Travel Checklist: Top 10 London Restaurants To Try

According to British Airways’ head chef Mark Tazzioli and F&B manager Christopher Cole

By Samantha Francis; Photos: British Airways

If London is next on your list of travel destination firsts, we’re betting your itinerary checklist looks something like this.

A scenic ride on the London Eye, a pilgrimage to the iconic St Paul’s Cathedral, a trip to the Buckingham Palace and perhaps, a mandatory selfie at the Big Ben.

But with the sheer diversity of London’s food scene, it’d be a crime not to embark on a couple of culinary adventures too.

To help you narrow down the dining options worth your calories, British Airways’ head chef Mark Tazzioli and the airline’s food & beverage manager Christopher Cole are here to share their list of top 10 restaurants to dine at in the English capital.

1. The Ledbury, Notting Hill

There’s an Australian chef there called Brett Graham who has two Michelin stars. It’s probably ranked No1 in London right now.

They don’t advertise but they don’t have to, they’re fully booked. The food there is very good and if you can secure a table, it’s worth going – but it isn’t cheap!

 

Cau, Blackheath, St Catherine’s Dock and Wimbledon © Cau

Photo: British Airways

2. Cau, Blackheath, St Catherine’s Dock and Wimbledon

If you like a nice steak, head to Cau — it’s the sister brand of the popular Gaucho chain who have several restaurants across London. Their steaks are Argentine, and excellent at a reasonable price.

It’s fairly new but you’ll see Cau hitting the market quite hard in the next year or two. There are 13 dotted across the UK, plus one in Amsterdam, Holland.

 

3. Cinnamon Club, Westminster

Brick Lane might be the home of curry in London, but for a more sophisticated experience, head to Cinnamon Club in Westminster. Chef Vivek Singh helms the capital’s plushest curry house, which sits inside the Grade II listed former Westminster Library.

The style of the food is very contemporary and they are renowned for their unique take on game dishes, such as their Tandoori loin of Oisin red deer.

4. Jason Atherton Social Eating House, Soho

All of his restaurants are great. I prefer this to his Pollen Street Social. You’ll find it in Soho and, like many of the restaurants around there, the exterior is really understated. The food is excellent.

It also has a wonderful little bar upstairs called The Blind Pig where you can grab a cocktail before or after your meal.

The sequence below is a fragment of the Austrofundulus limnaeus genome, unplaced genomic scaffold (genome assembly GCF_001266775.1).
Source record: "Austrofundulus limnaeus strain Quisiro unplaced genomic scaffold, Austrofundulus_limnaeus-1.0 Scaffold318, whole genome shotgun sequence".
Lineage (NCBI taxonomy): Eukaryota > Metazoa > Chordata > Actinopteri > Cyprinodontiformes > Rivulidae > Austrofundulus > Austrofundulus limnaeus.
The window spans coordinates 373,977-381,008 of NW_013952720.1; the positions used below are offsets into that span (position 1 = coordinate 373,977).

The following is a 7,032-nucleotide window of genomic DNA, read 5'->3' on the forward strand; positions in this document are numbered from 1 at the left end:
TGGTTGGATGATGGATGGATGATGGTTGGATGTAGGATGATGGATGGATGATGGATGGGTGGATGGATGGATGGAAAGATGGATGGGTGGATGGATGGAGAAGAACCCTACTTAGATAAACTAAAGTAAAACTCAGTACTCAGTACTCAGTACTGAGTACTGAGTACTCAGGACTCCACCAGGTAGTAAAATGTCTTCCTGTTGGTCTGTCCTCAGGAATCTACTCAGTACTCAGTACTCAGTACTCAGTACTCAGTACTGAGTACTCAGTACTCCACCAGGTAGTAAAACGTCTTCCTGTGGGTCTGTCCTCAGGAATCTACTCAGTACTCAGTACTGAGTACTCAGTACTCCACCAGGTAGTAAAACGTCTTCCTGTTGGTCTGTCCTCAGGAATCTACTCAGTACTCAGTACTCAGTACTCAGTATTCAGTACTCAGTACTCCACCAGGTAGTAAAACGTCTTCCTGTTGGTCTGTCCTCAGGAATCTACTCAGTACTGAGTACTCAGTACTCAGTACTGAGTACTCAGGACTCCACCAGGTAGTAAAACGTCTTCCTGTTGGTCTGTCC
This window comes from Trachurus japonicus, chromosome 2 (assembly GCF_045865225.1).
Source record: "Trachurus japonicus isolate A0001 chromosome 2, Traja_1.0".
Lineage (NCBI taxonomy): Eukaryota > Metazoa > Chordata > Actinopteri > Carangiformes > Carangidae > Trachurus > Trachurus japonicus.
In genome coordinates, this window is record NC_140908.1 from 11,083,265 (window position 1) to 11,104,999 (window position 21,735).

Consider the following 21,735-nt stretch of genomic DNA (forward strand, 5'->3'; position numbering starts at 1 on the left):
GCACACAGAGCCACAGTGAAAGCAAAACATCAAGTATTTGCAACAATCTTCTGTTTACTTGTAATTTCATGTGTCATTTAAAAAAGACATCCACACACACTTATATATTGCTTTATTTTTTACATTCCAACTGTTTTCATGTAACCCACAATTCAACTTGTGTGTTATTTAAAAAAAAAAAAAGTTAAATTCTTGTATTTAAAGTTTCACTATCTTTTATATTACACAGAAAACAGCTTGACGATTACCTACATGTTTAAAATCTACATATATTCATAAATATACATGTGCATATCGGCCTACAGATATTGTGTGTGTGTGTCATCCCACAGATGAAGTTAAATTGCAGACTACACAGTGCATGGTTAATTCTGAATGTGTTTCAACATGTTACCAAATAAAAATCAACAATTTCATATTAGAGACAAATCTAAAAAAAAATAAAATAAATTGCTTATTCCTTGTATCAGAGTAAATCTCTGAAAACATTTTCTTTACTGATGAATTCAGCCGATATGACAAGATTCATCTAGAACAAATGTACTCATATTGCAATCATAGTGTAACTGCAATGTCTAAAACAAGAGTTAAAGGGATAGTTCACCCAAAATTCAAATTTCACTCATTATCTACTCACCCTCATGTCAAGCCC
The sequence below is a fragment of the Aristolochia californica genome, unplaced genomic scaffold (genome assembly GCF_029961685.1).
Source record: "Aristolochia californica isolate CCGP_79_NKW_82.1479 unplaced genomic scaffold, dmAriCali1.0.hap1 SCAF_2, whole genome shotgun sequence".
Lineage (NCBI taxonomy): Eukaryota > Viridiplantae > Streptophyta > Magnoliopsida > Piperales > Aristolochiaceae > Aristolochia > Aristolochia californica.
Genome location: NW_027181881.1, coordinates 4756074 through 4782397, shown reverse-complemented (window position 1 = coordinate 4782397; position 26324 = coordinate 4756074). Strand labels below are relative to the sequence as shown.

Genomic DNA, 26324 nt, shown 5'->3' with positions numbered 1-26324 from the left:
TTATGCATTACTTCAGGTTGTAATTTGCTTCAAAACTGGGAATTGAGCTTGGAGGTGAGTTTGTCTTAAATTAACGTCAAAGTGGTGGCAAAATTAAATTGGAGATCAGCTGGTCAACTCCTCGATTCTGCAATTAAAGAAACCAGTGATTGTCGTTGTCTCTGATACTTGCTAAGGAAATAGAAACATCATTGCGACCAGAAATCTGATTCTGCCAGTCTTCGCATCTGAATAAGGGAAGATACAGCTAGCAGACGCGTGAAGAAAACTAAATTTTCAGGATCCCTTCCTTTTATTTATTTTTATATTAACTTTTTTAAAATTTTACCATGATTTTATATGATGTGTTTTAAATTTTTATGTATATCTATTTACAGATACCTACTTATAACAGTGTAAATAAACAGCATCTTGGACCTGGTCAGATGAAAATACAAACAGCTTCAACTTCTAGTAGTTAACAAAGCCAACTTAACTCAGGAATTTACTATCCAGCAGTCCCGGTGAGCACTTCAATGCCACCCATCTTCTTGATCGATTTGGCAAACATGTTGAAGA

5. Amaya, Mayfair

Another Michelin-starred eatery we love is Amaya — it serves delicious Indian tapas and is well worth a visit. They specialise in grilling using the three traditional Indian styles of Tandoor clay ovens, Sigri coal flames and Tawa searing on a very hot plate.

It’s the third London eatery from the team behind the Chutney Mary in Chelsea and the West End venue Veeraswamy.

 

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6. Pitt Cue, Soho

Fans of BBQ should head to this popular BBQ restaurant, which started life as a tiny food truck but became so popular it now holds a prime Soho spot.

Be prepared to queue because this tiny restaurant doesn’t take reservations and only has 30 seats in total. Pitt Cue serve mouth-watering pulled pork and their bone marrow mash is divine. Order it if you can.

 

The Ivy, West End © The Ivy

Photo: British Airways

7. The Ivy, West End

If you’re interested in a bit of celebrity spotting alongside your sightseeing, The Ivy isn’t a bad bet to visit. The restaurant is well-known for its VIP clientele and has a very striking art-deco style. As for the food, it’s hearty British fare and isn’t too posh or pricey.

 

8. Nobu, The Metropolitan Hotel on Park Lane

Japanese chef Nobu Matsuhisa is renowned for his ‘new style’ Japanese, which has earned the restaurant a Michelin star.

Don’t be fooled into thinking it’s all raw fish — the restaurant has a separate sushi restaurant within and serves all sorts of hot food, from noodles to lobster pasta. On top of the great food, the restaurant also boasts incredible views out across Hyde Park — one of the Royal Parks of London.

 

Dinner by Heston Blumenthal © Mandarin Oriental

Photo: British Airways

9. Dinner by Heston Blumenthal, The Mandarin Oriental

Heston Blumenthal is one of Britain’s most famous chefs, if not the world, and Dinner is his first London restaurant. As you might expect from the chef who put bacon and egg ice cream on the map, Dinner has an incredibly quirky menu inspired by historic British gastronomy dating back centuries.

Among the dishes on the two Michelin star menu keep an eye out for the incredible ‘meat fruit’, which looks like a mandarin but is actually made from chicken liver parfait.

 

 

Duck and Waffle, Heron Tower, East London © Duck and Waffle

Photo: British Airways

10. Duck and Waffle, Heron Tower, East London

If you have a head for heights, brave the glass elevator on the outside of the Heron Tower and visit Duck and Waffle on the 40th floor.

Executive Chef Daniel Doherty is in charge and has introduced some really creative dishes to the menu, such as Spicy Ox Cheek Doughnut. Oh, and don’t miss their signature plate: yes, you guessed it…Duck and Waffle.

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